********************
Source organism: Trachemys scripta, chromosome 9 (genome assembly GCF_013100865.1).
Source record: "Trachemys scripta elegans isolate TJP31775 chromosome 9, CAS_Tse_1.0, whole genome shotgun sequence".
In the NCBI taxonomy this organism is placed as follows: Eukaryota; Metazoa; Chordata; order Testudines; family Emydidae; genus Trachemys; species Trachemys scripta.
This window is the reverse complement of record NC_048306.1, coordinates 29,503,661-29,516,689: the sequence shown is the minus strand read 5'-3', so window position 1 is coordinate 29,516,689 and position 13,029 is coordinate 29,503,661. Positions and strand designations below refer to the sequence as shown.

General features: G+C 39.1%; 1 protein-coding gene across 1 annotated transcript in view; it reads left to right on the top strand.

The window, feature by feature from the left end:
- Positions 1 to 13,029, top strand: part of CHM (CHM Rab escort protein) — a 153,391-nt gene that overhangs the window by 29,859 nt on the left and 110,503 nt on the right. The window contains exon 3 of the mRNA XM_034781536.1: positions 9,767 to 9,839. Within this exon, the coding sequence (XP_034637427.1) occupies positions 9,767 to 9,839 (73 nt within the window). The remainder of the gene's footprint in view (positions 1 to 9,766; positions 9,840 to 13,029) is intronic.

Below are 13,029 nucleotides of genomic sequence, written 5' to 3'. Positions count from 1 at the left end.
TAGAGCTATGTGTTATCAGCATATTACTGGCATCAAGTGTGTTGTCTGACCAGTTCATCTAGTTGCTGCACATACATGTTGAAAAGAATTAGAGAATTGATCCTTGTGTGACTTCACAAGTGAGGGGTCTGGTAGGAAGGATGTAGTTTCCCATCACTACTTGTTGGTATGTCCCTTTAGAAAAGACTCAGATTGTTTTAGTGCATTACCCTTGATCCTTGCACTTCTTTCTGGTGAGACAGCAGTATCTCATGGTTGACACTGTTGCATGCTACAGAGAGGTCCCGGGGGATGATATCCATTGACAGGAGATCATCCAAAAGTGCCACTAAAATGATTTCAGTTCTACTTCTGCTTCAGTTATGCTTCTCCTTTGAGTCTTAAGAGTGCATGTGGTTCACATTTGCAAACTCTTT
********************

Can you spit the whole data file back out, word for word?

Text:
Source organism: Trachemys scripta, chromosome 9 (genome assembly GCF_013100865.1).
Source record: "Trachemys scripta elegans isolate TJP31775 chromosome 9, CAS_Tse_1.0, whole genome shotgun sequence".
In the NCBI taxonomy this organism is placed as follows: Eukaryota; Metazoa; Chordata; order Testudines; family Emydidae; genus Trachemys; species Trachemys scripta.
This window is the reverse complement of record NC_048306.1, coordinates 29,503,661-29,516,689: the sequence shown is the minus strand read 5'-3', so window position 1 is coordinate 29,516,689 and position 13,029 is coordinate 29,503,661. Positions and strand designations below refer to the sequence as shown.

General features: G+C 39.1%; 1 protein-coding gene across 1 annotated transcript in view; it reads left to right on the top strand.

The window, feature by feature from the left end:
- Positions 1 to 13,029, top strand: part of CHM (CHM Rab escort protein) — a 153,391-nt gene that overhangs the window by 29,859 nt on the left and 110,503 nt on the right. The window contains exon 3 of the mRNA XM_034781536.1: positions 9,767 to 9,839. Within this exon, the coding sequence (XP_034637427.1) occupies positions 9,767 to 9,839 (73 nt within the window). The remainder of the gene's footprint in view (positions 1 to 9,766; positions 9,840 to 13,029) is intronic.

Below are 13,029 nucleotides of genomic sequence, written 5' to 3'. Positions count from 1 at the left end.
TAGAGCTATGTGTTATCAGCATATTACTGGCATCAAGTGTGTTGTCTGACCAGTTCATCTAGTTGCTGCACATACATGTTGAAAAGAATTAGAGAATTGATCCTTGTGTGACTTCACAAGTGAGGGGTCTGGTAGGAAGGATGTAGTTTCCCATCACTACTTGTTGGTATGTCCCTTTAGAAAAGACTCAGATTGTTTTAGTGCATTACCCTTGATCCTTGCACTTCTTTCTGGTGAGACAGCAGTATCTCATGGTTGACACTGTTGCATGCTACAGAGAGGTCCCGGGGGATGATATCCATTGACAGGAGATCATCCAAAAGTGCCACTAAAATGATTTCAGTTCTACTTCTGCTTCAGTTATGCTTCTCCTTTGAGTCTTAAGAGTGCATGTGGTTCACATTTGCAAACTCTTT